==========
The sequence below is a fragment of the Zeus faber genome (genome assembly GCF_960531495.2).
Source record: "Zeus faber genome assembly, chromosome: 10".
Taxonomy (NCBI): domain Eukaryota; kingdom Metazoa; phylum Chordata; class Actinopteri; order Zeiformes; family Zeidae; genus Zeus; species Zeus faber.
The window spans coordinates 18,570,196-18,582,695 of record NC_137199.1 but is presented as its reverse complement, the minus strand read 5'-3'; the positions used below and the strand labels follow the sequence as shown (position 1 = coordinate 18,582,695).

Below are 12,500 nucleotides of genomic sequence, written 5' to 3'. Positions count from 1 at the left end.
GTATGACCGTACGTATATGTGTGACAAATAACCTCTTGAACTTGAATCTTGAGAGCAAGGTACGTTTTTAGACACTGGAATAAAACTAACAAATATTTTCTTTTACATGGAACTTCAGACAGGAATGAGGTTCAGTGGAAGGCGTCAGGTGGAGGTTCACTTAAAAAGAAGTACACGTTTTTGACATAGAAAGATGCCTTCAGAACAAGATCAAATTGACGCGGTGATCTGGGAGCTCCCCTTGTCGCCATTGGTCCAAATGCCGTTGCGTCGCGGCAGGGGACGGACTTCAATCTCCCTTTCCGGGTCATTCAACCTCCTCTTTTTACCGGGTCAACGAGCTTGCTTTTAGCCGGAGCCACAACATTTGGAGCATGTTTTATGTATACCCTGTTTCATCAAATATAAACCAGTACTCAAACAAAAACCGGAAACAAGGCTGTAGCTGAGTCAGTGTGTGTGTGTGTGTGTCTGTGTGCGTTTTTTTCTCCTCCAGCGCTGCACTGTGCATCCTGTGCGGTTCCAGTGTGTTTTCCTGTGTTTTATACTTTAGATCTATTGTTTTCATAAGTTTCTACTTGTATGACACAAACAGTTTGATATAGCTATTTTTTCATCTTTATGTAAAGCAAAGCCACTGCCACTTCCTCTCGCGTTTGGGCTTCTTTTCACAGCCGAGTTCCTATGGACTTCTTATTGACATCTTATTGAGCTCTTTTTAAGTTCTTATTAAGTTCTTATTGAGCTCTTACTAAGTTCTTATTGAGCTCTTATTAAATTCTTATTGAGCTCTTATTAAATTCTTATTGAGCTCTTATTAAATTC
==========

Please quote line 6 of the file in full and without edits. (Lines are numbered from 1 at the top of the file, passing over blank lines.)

GTATGACCGTACGTATATGTGTGACAAATAACCTCTTGAACTTGAATCTTGAGAGCAAGGTACGTTTTTAGACACTGGAATAAAACTAACAAATATTTTCTTTTACATGGAACTTCAGACAGGAATGAGGTTCAGTGGAAGGCGTCAGGTGGAGGTTCACTTAAAAAGAAGTACACGTTTTTGACATAGAAAGATGCCTTCAGAACAAGATCAAATTGACGCGGTGATCTGGGAGCTCCCCTTGTCGCCATTGGTCCAAATGCCGTTGCGTCGCGGCAGGGGACGGACTTCAATCTCCCTTTCCGGGTCATTCAACCTCCTCTTTTTACCGGGTCAACGAGCTTGCTTTTAGCCGGAGCCACAACATTTGGAGCATGTTTTATGTATACCCTGTTTCATCAAATATAAACCAGTACTCAAACAAAAACCGGAAACAAGGCTGTAGCTGAGTCAGTGTGTGTGTGTGTGTGTCTGTGTGCGTTTTTTTCTCCTCCAGCGCTGCACTGTGCATCCTGTGCGGTTCCAGTGTGTTTTCCTGTGTTTTATACTTTAGATCTATTGTTTTCATAAGTTTCTACTTGTATGACACAAACAGTTTGATATAGCTATTTTTTCATCTTTATGTAAAGCAAAGCCACTGCCACTTCCTCTCGCGTTTGGGCTTCTTTTCACAGCCGAGTTCCTATGGACTTCTTATTGACATCTTATTGAGCTCTTTTTAAGTTCTTATTAAGTTCTTATTGAGCTCTTACTAAGTTCTTATTGAGCTCTTATTAAATTCTTATTGAGCTCTTATTAAATTCTTATTGAGCTCTTATTAAATTC